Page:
On Wednesday 9 December, on a day off, I went to the Celts: Art & Identity exhibition at the British Museum.
The most impressive thing was the intricacy, artistry and preservation of artefacts over two thousand years old in some cases. The heaps of stuff from hoards were impressive too.
The most striking thing was how many of the artefacts were from London. (I also liked the number which were indicated as having an unknown find location, which makes me think they've just been rattling around unlabelled in the British Museum storerooms for decades.)
The most interesting thing was that the basic thesis of the exhibition seemed to be that the Celts never existed, essentially. In the first phase - roughly from prehistory to the departure of the Romans from Britain - 'the Celts' were a group identified by the Greeks and Romans as being beyond their regions of control in various areas to the north, east and west; the only identifier which we seem to know these groups having in common is their art. In the second phase, 'the Celts' are various groups beyond the regions of control of Anglo-Saxon Britain, defined together by their related languages (in areas not previously identified as Celtic, and defined thus much later). In the third phase, the Celtic Renaissance from the 18th century onwards creates a literary and political 'Celtic world' which is largely mythical. Two phases of being 'savage other', then a phase of 'idealised other'.
One thing I did find odd was that in the panel on the modern renaissance of Celtic spirituality they did not mention the significant resurgence of interest in Celtic Christian spirituality, but instead took as the example the resurgence of druidism, which seems largely constructed and frivolous, of little more significance than people putting Jedi as their religion in the census.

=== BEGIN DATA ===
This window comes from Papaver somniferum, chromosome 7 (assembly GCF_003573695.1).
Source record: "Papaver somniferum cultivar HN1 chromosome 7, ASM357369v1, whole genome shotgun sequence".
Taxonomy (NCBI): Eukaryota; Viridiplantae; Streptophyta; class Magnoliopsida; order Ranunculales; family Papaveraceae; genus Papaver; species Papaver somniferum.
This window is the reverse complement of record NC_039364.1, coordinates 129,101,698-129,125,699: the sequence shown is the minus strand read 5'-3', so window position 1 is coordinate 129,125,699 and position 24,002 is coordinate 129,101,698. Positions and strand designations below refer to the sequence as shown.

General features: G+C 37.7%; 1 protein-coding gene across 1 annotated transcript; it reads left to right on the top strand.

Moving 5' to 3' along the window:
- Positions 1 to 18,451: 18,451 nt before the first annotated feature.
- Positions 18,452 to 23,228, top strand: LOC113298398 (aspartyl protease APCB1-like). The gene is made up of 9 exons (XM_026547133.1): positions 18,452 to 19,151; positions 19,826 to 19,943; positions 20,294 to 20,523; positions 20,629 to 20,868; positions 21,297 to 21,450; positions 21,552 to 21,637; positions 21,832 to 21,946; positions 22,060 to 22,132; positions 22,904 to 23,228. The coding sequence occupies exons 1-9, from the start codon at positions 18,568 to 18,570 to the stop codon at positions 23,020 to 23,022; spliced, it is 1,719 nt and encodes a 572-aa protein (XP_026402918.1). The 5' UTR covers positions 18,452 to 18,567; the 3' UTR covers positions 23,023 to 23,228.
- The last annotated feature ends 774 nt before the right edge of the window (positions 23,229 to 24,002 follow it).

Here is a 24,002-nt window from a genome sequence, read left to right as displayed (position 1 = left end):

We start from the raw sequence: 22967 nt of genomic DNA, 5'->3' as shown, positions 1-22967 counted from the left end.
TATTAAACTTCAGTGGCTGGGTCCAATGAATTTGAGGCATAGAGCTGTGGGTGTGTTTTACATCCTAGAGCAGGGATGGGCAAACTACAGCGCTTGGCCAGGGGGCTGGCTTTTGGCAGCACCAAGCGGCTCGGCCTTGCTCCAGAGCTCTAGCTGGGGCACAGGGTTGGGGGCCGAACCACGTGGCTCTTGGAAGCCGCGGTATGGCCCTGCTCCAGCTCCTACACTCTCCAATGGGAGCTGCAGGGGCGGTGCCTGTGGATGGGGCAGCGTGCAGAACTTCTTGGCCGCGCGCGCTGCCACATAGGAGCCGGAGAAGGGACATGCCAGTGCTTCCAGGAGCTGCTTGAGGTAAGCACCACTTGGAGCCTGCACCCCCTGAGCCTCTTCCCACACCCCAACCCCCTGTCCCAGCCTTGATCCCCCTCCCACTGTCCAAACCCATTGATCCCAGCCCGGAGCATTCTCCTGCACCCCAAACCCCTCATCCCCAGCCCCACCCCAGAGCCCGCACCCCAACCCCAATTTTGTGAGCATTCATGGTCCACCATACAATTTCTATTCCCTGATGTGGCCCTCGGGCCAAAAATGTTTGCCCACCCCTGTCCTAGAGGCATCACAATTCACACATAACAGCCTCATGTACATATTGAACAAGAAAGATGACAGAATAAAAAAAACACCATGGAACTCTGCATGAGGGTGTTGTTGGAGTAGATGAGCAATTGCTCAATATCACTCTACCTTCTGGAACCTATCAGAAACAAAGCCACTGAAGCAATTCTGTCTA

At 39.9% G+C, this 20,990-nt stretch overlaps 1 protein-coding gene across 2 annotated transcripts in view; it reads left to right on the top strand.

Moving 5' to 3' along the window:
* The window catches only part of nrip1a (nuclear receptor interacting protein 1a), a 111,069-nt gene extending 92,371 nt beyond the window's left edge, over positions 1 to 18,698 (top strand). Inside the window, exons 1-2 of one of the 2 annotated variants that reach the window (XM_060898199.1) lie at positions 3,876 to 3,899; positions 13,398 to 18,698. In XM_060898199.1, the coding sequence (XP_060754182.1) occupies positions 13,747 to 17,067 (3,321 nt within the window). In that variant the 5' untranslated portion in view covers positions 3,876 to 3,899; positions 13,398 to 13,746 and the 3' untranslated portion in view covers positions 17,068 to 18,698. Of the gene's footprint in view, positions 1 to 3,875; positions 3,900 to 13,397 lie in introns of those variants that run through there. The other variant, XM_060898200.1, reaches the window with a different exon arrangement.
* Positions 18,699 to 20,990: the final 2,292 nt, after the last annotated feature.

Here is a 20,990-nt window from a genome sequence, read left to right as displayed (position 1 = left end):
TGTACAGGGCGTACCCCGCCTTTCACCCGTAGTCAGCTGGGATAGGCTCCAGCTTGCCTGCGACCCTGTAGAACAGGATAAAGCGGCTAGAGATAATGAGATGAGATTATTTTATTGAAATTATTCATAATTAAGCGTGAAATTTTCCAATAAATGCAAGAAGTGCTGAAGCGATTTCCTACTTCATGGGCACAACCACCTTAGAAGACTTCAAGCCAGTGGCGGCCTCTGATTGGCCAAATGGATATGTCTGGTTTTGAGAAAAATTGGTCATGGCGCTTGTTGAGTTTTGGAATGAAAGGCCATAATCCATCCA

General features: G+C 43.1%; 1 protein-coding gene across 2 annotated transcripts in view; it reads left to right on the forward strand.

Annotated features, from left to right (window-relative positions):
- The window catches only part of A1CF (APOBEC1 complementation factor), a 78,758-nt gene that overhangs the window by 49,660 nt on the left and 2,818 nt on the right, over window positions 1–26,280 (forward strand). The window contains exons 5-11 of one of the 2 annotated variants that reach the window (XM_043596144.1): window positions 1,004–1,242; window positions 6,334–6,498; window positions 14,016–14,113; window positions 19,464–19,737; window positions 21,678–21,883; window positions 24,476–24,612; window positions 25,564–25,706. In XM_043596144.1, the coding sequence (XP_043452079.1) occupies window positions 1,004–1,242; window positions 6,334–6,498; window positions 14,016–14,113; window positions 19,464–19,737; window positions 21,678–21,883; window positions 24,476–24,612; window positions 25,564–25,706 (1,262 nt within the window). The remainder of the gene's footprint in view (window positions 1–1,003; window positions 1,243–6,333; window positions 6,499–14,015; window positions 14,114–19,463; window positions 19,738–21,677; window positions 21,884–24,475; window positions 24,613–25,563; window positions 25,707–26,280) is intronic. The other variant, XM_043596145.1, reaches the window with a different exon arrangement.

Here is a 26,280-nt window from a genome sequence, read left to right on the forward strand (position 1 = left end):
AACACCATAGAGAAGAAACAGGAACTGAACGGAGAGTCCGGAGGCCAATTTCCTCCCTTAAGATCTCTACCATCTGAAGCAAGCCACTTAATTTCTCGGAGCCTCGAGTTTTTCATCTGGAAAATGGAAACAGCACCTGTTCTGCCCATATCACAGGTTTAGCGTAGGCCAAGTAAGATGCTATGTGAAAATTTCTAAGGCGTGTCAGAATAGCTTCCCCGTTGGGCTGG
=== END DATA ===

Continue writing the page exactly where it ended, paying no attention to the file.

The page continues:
They talked about - and demonstrated by artefacts - how the Celts absorbed other artistic influences into their art, like Roman and Viking. Which did make you think that perhaps in that first phase all the groups literally had in common was the art, learnt/absorbed from one another, and were linked in no other real way.
And of course the labels are full of 'may', 'perhaps', 'probably' and flat-out assertions that make you think, 'Really?'
I did wonder how the 'Celts never existed' approach was playing in non-England UK ('typical English idea'), but on the way out saw that one of the co-curators was from the National Museums Scotland.
Reviews from the first Google search page. They are well worth reading, actually, for a thoughtful range of accounts and perspectives of the objects and the text (I didn't link to the Daily Mail one which, peculiarly, just wrote about all the weapons). Telegraph. Guardian. Guardian again ('a great exhibition that achieves the opposite of what it intends. In wall texts and a richly detailed catalogue it sets out a sceptical approach to the ancient peoples of north-western Europe. Celts, we’re told, never called themselves Celts and modern constructions of a genetic and eternal Celtic identity – promoted by Scottish, Welsh and Irish nationalists – are as insubstantial as mist on a loch. ... In the end I just ignored the texts and succumbed to the art. The Celts may never have existed, but their art is amazing. ... I love this exhibition even though I am unconvinced by its thesis.'). Standard. FT (thinks the final 'revival' section is the strongest, unlike the previous reviews). London Review of Books ('A single ‘Celtic civilisation’ in a united Iron Age Europe never happened, and those tribes never thought of themselves as ‘Celts’. Their unity existed only in the minds of outsiders, Greeks and Romans who ‘othered’ them all together as un-Mediterranean. ... expressions like ‘Celtic nations’ and ‘Celtic Fringe’ are really English statements about England. Like Romans and Greeks, the English have had to invent a collective Other in order to recognise themselves. The truth is that Ireland and Scotland have long ceased to feel ‘peripheral’ to an imperial ‘core’. The main thing that those Atlantic nations and communities have in common is not Celticity. It’s their experience of English expansion.'). Spectator. Londonist. A couple of the reviews point up the lack of a written language in these groups, which contributes to their mystery.
And my mother reminded me that when she studied Celtic at Aberdeen University it was pronounced like the football team, 'Seltic'. By the time I was there it was 'Keltic', as it is now (and probably was then) everywhere.